Our first wild flower meadow


This weekend, The Meadow Project celebrated the planting of it’s first wild flower meadow.

Visitors start to arrive (Photo: Meadow Project)

On a bitterly cold day, with moments of crystal clear skies and dazzling sunshine, local residents gathered to exchange ideas, plant knowledge and gardening tips and to help with the sowing of British wild flower seeds on a newly prepared bed.

Good gathering despite the bitter temperature (Photo: Oliver Parsons)

The seeds were donated by Landlife in partnership with Britain in Bloom 2012 – Wild about Wildflowers’ initiative and included  a wildflower mix of corn poppy, corn marigold, corn chamomile, corn cockle and cornflower. In addition Linda Wordsworth donated some perennial Harebells (Campanula Rotundifolia) and Sheep’s Bit (Jasione Laevis Blue Light) and The Meadow Project donated a British wildflower mix of Ox-Eye Daisy, Ragged Robin, Daisy, Nigella, Cowslip, Feverfew, Larkspur, Borage and Ribwort.

David Dennis Butterfly Conservation gives a short talk on Butterflies, IDs and how to help increase numbers. (Photo: Oliver Parsons)

David Dennis, Chair of Butterfly Conservation came along and gave an informative talk on why and how we should help our butterfly pollinators and also how to identify butterflies once we’ve enticed them into our gardens. He left us with ID charts, and for the first time I identified my first Orange-Tip butterfly in my garden just a couple of days later. Take a look at his guest blog which talks about identifying Spring butterflies that are out and about now.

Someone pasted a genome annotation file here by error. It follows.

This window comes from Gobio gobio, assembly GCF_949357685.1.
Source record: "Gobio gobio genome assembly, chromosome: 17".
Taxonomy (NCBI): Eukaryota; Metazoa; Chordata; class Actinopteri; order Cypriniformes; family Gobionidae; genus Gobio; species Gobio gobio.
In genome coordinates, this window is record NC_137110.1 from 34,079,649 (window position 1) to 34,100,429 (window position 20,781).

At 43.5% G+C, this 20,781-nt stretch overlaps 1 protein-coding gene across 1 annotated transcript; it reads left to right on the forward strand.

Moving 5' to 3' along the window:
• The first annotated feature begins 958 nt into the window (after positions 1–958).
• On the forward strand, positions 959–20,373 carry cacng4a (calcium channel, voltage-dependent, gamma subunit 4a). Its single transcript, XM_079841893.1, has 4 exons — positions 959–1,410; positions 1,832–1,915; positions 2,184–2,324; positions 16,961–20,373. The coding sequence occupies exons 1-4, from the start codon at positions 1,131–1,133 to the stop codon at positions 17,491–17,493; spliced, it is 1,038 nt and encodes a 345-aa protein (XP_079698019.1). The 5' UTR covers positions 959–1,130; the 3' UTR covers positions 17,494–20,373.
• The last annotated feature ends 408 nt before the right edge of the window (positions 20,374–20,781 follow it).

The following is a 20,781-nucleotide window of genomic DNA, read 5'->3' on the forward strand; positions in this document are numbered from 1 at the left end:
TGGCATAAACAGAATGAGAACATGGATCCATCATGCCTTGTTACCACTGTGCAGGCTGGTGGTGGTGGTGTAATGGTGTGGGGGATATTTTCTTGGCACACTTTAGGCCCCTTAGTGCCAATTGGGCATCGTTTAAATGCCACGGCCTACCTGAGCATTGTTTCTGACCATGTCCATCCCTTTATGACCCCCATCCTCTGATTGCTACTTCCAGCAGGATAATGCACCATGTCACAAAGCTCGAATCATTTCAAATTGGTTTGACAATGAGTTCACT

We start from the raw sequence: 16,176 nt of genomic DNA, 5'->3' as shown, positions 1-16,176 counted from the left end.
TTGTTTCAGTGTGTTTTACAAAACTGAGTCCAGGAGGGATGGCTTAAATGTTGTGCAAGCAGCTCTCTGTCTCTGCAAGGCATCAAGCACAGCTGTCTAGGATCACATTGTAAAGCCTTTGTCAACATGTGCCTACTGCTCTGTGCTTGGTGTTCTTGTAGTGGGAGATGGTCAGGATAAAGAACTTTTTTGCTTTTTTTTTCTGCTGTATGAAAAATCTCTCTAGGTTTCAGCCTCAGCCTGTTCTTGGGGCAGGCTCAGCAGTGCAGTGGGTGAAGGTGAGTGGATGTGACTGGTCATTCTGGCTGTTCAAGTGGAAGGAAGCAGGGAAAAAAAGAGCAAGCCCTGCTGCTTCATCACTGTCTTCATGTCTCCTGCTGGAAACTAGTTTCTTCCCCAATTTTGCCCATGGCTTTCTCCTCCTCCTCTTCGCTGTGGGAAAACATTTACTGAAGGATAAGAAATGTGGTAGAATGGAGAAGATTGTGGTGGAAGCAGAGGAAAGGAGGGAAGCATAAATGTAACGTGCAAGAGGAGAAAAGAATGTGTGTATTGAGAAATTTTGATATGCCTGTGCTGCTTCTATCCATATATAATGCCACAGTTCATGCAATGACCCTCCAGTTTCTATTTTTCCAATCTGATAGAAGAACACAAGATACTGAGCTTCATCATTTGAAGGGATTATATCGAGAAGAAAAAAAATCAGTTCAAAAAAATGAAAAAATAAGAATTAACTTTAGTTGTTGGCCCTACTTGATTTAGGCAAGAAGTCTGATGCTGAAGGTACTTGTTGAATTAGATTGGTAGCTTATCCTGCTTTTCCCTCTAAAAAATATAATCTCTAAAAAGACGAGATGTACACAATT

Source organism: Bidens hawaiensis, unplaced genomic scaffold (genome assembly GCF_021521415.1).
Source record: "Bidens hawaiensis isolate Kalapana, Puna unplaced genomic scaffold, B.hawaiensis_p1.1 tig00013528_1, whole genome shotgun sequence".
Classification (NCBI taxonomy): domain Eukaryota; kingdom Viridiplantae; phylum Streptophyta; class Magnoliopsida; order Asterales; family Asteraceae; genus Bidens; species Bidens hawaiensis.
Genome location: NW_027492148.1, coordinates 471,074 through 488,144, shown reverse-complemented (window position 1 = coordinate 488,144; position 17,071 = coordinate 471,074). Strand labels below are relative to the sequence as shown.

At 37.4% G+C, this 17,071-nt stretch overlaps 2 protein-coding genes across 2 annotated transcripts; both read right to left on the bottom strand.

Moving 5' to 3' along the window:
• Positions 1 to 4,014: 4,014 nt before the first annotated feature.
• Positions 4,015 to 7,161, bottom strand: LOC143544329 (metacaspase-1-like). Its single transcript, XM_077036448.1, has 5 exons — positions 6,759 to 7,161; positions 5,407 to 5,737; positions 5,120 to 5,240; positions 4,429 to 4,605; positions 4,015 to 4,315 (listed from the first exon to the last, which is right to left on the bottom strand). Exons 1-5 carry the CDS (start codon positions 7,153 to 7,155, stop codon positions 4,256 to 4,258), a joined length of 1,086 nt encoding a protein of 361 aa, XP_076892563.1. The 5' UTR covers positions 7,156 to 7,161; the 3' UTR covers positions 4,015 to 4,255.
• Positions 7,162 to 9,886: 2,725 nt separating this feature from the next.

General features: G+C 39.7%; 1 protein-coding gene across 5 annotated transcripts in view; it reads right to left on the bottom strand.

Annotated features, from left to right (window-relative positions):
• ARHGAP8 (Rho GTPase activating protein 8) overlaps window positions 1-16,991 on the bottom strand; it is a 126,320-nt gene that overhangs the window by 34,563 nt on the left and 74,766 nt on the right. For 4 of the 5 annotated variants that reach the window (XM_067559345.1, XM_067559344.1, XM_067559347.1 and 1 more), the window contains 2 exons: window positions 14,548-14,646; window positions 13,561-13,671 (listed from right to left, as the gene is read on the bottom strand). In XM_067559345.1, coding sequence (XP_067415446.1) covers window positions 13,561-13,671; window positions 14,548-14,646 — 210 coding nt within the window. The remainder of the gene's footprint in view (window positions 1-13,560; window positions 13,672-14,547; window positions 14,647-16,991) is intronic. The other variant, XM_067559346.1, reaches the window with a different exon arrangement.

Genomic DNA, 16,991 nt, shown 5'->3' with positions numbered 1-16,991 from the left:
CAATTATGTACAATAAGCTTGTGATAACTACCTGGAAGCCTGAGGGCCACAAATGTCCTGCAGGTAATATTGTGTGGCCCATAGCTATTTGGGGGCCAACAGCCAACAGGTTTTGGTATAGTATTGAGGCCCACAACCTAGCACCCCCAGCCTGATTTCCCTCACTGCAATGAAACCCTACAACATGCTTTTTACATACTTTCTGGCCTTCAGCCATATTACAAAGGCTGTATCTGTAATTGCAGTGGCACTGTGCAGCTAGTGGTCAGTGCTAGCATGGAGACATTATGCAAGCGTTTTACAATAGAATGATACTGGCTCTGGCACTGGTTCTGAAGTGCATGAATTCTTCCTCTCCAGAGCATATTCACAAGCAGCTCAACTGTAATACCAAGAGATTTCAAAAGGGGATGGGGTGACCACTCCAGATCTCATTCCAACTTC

Children’s nature trail quiz. (Photo: Meadow Project)

With lots of fresh hot coffee and home made sandwiches, quiches and cakes we all managed to survive the cold weather and enjoy the opportunity for the community to get together. The nature quiz proved a challenge but everyone who took part got a prize to reward them for their efforts. And the day was rounded off with a ceremonial sowing of seeds.

Local children get the seed sowing started. (Photo: Oliver Parsons)

So far the response has been really positive, with lots of people saying they are inspired to create a wild flower meadow in their own gardens to encourage more pollinating insects. I’ll be gathering photos of our meadow and look forward to seeing all the new wild flower areas in the local gardens that the Meadow Project has inspired.

David Dennis, Chair of Butterfly Conservation has decided to work alongside the Meadow Project and monitor our butterflies species over Spring and Summer, and The Meadow Project is also liaising with the local school to organise a survey of the bugs on the new meadow as part of a national bug survey for BugLife in summer. So on a chilly spring day the Meadow Project found it’s wings. Let the Wildflower Revolution begin!

Photos: Oliver Parsons, Chris Jones.

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3 responses

  1. Great to see so much interest in meadows. What’s the minimum area that would be required to establish a meadow and would there be specific requirements regarding soil type, drainage, etc?

  2. Hi Finn, took a little longer than a few days but I’ve just posted a blog called Step by Step Guide – How, Where and When to Plant a Meadow. I hope this answers all of your questions, regards Michelle.

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